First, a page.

Aug. 31 – Sales of budget-priced cars have declined in the Russian market for the first half of 2012, an Ernst & Young study says.
Budget models that cost up to 600,000 rubles (US$18,737) accounted for less than half (49.5 percent) of total car sales countrywide, compared to the 55.8 percent of the market it held last year. Meanwhile, sales of cars with price tags of or over 1 million rubles (US$31,250) have increased in volume to 14.4 percent of total car sales, up from 9.6 percent in 2011.
Moreover, experts expect that demand will continue shifting away from budget-import options and towards more expensive, attractively-equipped cars. The average price of a car in Russia breaks 788,000 rubles (US$24,607).
For the past seven months, Russia’s automobile market has expanded overall by 28.4 percent, up to 1.3 trillion rubles (US$40.6 billion).
The highest average price of a car this year peaked at 809,000 rubles (US$25,263) in March and dropped back down to 776,000 rubles (US$24,233) by July.
Ernst & Young attributes both the increase in the average car price and the shrinking market share of budget cars to “a transition by many models to a higher price segment.”
“Many mass-market brands that used to keep their prices below 600,000 rubles (US$18,737) introduced models with upscale packages that definitely overshot this price cap; such models attracted demand largely because of abundant car loan offers,” said Sergei Kopyev, a manager at Ernst & Young.
The Rolf car dealership makes similar claims about the gradual migration of several entry-level models into the 700,000-ruble (US$21,859) price range, in order to explain the rising market share of more expensive vehicles.
The group’s Corporate Communications Department Head, Maria Zaikina, suggests that the market grew in monetary terms because sales of luxury models in the 1-1.5 million-ruble (US$31,250-US$46,842) range are increasing.
“In the short term, demand will be definitely be shifting towards cars with an average price of 600,000-700,000 rubles (US$18,737-US$21,859), this mainly being driven by sales in large metropolitan centers,” Mikhail Pak with Aton said to the Russian daily Kommersant.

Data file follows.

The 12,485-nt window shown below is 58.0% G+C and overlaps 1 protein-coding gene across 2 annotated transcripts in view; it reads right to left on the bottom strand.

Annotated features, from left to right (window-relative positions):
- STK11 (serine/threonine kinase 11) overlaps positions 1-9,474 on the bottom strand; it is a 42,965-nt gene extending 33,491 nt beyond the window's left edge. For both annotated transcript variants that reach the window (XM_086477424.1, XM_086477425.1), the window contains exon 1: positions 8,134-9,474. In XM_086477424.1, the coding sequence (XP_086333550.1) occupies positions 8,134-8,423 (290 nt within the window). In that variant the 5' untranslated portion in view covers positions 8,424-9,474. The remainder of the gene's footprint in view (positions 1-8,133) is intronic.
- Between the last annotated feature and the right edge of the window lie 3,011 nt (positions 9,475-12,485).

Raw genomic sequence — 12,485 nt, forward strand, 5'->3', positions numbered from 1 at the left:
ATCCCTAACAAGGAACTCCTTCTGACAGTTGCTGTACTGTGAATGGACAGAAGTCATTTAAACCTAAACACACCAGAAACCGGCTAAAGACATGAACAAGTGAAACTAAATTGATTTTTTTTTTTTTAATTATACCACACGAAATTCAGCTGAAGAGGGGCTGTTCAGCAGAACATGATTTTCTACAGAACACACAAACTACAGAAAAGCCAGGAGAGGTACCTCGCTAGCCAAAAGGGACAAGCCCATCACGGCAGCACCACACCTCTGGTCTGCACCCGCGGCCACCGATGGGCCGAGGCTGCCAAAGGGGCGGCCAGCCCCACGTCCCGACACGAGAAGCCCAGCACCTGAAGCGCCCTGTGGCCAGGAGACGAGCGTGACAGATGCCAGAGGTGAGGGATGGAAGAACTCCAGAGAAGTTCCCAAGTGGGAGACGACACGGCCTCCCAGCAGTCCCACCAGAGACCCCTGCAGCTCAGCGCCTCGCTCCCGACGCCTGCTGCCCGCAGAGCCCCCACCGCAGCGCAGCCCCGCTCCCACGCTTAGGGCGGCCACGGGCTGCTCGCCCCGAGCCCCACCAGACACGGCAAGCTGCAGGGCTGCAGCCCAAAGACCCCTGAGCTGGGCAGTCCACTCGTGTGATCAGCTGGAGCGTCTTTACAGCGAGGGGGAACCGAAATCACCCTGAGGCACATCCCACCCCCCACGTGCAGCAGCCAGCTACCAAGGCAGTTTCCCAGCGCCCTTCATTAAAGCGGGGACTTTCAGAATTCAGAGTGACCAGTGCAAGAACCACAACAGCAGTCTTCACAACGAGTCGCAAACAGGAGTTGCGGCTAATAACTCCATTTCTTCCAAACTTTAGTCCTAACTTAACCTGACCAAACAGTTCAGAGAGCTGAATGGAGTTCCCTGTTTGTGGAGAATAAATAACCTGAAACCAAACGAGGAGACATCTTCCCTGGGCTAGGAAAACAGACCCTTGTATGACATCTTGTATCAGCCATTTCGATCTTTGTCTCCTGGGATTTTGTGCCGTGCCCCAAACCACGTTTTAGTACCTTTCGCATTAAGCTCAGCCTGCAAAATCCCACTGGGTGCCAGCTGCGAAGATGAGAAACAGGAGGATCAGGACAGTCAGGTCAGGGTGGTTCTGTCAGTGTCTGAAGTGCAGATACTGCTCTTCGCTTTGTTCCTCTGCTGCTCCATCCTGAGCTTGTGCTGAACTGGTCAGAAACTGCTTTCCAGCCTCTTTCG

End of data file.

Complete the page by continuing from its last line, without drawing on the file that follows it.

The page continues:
According to the European Business Association, sales of the budget-priced Renault Logan also fell 16 percent in this period; Chevrolet Lacetti sales fell by 14 percent; and the Daewoo Matiz saw its sales decrease by 12 percent.
Nonetheless, “given the general economic instability,” demand could shift back towards the budget import segment over the remaining half of the year, Pak added, not least because of a possible tightening of credit.
Sales of imported cars in Russia grew to US$15.6 billion in the year’s first half, accounting for roughly an additional 45 percent of the Russian market in terms of value, with the remaining 10 percent of the market consisting of native Russian cars.
As an emerging market, Russia is still at the stage of accelerated automobile demand recovery following a sales slump of more than 1.5 million units in 2009. Car sales rose by approximately 40 percent year-on-year, almost reaching pre-crisis levels.
The U.S. giant General Motors’ decision to invest US$1 billion over the next five years “to expand car and component production in Russia,” as well the aim of Germany’s Volkswagen to invest a total of 1 billion euros (US$1.25 billion) in its engine plant in Kaluga by 2018, can be seen as evidence that the country is still one of the fastest-growing auto markets in the world.